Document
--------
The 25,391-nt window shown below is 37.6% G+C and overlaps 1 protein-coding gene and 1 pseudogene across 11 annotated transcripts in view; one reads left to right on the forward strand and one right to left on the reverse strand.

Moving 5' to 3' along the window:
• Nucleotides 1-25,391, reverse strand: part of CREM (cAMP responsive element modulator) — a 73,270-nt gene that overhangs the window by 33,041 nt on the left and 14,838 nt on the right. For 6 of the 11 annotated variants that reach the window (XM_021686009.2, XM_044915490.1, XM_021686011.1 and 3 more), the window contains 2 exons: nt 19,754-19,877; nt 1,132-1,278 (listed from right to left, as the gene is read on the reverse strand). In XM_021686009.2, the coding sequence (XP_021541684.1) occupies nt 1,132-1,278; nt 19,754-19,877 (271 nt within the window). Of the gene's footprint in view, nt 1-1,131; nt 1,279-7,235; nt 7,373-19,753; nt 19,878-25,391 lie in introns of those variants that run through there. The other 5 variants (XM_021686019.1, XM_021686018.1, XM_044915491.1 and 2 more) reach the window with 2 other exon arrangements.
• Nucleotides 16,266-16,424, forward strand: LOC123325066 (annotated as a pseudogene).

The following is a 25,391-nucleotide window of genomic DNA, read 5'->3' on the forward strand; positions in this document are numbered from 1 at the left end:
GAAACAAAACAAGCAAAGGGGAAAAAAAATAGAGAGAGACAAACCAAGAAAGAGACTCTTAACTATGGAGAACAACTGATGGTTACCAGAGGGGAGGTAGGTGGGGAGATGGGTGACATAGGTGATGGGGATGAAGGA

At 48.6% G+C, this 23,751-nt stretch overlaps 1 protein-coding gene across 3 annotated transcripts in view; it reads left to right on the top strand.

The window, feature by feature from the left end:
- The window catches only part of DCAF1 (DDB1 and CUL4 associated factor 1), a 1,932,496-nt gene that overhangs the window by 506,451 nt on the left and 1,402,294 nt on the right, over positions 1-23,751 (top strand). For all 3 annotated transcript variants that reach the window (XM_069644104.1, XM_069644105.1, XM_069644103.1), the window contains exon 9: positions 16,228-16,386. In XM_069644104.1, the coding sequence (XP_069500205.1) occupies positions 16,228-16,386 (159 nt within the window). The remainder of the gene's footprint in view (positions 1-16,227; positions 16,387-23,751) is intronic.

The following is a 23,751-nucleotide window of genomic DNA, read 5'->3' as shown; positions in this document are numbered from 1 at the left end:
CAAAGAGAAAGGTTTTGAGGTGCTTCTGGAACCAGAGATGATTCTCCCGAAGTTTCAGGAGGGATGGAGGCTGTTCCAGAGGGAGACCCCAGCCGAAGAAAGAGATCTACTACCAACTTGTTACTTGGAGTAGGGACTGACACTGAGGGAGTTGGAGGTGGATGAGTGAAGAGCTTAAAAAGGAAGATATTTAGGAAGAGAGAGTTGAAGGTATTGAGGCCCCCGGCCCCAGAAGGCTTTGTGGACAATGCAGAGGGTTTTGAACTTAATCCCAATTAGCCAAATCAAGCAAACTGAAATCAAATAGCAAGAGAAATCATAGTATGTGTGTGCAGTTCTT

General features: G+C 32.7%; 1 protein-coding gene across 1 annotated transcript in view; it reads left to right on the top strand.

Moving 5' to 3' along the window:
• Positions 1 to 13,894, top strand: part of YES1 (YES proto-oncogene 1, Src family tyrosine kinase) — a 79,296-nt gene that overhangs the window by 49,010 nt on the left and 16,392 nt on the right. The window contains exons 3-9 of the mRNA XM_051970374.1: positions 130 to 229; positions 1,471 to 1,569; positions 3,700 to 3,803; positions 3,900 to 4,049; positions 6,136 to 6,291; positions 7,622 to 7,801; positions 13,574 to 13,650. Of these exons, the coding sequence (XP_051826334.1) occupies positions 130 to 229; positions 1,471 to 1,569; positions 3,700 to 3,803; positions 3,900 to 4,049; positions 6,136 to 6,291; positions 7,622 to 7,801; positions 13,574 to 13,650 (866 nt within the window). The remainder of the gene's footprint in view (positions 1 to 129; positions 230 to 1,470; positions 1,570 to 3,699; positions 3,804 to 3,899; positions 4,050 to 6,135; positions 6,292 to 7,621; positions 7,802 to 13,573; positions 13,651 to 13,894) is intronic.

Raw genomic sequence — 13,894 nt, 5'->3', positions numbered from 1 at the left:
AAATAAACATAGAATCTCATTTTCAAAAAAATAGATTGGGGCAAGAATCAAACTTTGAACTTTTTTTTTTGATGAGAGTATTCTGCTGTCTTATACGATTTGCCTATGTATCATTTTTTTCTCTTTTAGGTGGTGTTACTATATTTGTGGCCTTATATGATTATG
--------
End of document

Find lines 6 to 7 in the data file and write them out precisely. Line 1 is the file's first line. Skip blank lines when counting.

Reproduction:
GAAACAAAACAAGCAAAGGGGAAAAAAAATAGAGAGAGACAAACCAAGAAAGAGACTCTTAACTATGGAGAACAACTGATGGTTACCAGAGGGGAGGTAGGTGGGGAGATGGGTGACATAGGTGATGGGGATGAAGGA

At 48.6% G+C, this 23,751-nt stretch overlaps 1 protein-coding gene across 3 annotated transcripts in view; it reads left to right on the top strand.